Poverty and Inequality: Caused by Corporate Favoritism

Friday, September 4th, 2015

The major cause of much poverty and extreme inequality is favoritism to special interests, such as corporate  subsidies and other government-granted privileges, which  distort the entire economy, resulting in higher prices  for products and services, and less job creation, so that with more unemployed people chasing fewer jobs, wages are  also bid down – the result is extreme inequality and unnecessary poverty.

The crucial issue of corporate favoritism needs to be addressed, instead of focusing on bandaids and distractions that don’t deal with the major root cause of  much poverty, extreme inequality, and other economic problems.

Corporate favoritism and other privileges given to special interests include such things as:

– giving direct subsidies to corporations;

– laws that favor some companies over others; and laws that restrict the supply of products or services in order to raise the price;

– tax favoritism for privileged companies, instead of giving others the same deal;

– subsidies to polluters, by allowing them to dump their emissions into the air and water;

– giving big agribusiness major subsidies, which hurts more efficient farmers, and raises the cost of food; etc.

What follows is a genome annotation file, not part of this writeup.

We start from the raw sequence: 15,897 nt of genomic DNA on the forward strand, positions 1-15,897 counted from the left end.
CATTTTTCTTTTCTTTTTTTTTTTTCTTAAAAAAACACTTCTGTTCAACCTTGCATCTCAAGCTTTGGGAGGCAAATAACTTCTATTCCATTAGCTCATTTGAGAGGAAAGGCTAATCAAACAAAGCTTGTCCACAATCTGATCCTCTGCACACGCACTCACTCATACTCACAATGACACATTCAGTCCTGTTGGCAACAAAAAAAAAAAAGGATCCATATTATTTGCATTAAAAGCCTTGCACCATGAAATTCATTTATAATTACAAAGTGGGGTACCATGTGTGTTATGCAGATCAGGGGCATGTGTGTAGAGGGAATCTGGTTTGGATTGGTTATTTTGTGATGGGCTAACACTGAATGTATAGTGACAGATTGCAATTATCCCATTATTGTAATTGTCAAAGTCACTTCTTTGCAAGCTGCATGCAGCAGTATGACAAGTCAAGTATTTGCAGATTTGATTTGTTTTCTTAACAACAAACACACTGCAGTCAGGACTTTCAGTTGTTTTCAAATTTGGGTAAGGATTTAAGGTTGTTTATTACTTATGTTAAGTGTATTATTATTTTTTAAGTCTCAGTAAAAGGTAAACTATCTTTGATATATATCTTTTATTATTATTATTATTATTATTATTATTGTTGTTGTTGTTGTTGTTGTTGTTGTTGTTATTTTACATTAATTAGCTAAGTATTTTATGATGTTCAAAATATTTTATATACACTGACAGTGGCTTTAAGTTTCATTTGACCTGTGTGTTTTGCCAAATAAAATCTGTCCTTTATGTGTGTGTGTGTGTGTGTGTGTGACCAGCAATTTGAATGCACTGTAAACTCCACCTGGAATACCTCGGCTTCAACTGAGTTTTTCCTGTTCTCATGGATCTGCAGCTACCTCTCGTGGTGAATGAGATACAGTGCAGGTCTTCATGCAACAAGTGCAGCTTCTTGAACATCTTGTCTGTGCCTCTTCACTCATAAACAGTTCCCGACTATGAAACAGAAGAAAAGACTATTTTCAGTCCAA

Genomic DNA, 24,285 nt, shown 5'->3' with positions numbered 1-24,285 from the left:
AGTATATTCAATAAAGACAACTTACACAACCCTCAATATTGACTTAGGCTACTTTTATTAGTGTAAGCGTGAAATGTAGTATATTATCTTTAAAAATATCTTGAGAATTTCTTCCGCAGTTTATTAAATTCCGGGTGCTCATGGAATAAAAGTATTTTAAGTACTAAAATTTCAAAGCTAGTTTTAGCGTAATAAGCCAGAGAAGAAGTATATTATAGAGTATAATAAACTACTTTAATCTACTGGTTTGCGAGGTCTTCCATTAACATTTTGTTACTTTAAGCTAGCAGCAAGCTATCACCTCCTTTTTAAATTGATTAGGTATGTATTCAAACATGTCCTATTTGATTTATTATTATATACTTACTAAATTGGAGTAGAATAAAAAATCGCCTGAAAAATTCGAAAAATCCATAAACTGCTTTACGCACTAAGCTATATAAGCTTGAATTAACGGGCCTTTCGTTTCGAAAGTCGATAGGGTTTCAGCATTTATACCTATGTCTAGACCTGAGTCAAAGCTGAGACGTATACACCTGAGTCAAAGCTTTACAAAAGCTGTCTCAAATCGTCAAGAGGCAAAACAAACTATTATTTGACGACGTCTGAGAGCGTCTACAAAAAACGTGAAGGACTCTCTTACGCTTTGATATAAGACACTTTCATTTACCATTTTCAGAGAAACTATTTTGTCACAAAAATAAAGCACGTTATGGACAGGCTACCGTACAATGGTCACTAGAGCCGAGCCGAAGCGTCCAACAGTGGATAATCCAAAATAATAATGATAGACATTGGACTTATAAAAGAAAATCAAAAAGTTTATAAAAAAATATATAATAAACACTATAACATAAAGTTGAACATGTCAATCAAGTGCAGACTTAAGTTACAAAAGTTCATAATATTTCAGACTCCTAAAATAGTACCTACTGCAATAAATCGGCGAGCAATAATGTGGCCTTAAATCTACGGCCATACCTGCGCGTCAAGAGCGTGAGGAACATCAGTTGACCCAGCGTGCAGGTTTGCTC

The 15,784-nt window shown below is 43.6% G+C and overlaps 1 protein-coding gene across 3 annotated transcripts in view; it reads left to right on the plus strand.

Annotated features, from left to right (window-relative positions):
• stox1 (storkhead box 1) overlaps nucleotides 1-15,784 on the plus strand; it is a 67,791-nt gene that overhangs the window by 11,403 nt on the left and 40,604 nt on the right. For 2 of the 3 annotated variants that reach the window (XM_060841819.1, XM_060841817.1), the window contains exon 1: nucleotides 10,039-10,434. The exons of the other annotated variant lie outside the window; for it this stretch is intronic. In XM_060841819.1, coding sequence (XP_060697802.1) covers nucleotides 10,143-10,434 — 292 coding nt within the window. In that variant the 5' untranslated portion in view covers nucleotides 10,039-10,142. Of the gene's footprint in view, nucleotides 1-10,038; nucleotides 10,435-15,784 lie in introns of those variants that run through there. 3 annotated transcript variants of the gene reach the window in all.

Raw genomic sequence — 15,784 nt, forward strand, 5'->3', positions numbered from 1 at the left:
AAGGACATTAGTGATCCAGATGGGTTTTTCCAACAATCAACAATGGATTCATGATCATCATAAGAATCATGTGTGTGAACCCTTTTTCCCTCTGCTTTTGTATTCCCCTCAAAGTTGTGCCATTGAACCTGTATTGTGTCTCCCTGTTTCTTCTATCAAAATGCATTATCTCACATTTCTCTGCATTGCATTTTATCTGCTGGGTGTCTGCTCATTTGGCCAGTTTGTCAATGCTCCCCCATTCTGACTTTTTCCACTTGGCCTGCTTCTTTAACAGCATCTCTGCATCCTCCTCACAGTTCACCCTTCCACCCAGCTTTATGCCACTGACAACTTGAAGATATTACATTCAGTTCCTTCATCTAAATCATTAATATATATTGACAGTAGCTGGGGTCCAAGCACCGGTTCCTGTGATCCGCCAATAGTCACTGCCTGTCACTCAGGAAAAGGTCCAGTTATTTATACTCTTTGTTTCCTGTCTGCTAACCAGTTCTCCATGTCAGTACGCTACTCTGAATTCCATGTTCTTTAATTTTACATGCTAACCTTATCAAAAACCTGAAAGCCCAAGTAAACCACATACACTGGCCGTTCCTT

– subsidies to fossil fuel industries and the nuclear industry;

– subsidizing land speculators and developers by funding  infrastructure that raises their land values and thereby  brings unearned profits to those special interests.  Instead, they should be required to reimburse the government based on how their increased land values were subsidized.

For example, one approach, as applied in several cities in the U.S., is that they could be required to pay an annual tax for the value of the locations they are speculating on or hoarding, while we can then lower taxes on buildings, products, and services, as much as possible, which would lower the cost of housing, products, and services, because those are produced by labor and human effort, whereas locations were not produced by any person.

A location value tax along those lines would put a limit on land speculation and land hoarding, and the revenue could be used to fund public services, including a general social safety net; perhaps part of it could be used to fund land vouchers to help pay for rent or a mortgage – either way would serve as compensation for being excluded from access to locations and natural resources.

– favoritism to privileged TV and radio broadcasters, who use the airwaves, which travel through the air, another natural resource; that subsidy has led to a handful of companies now controlling over half of the total broadcast market, thereby limiting the range of opinions heard by citizens.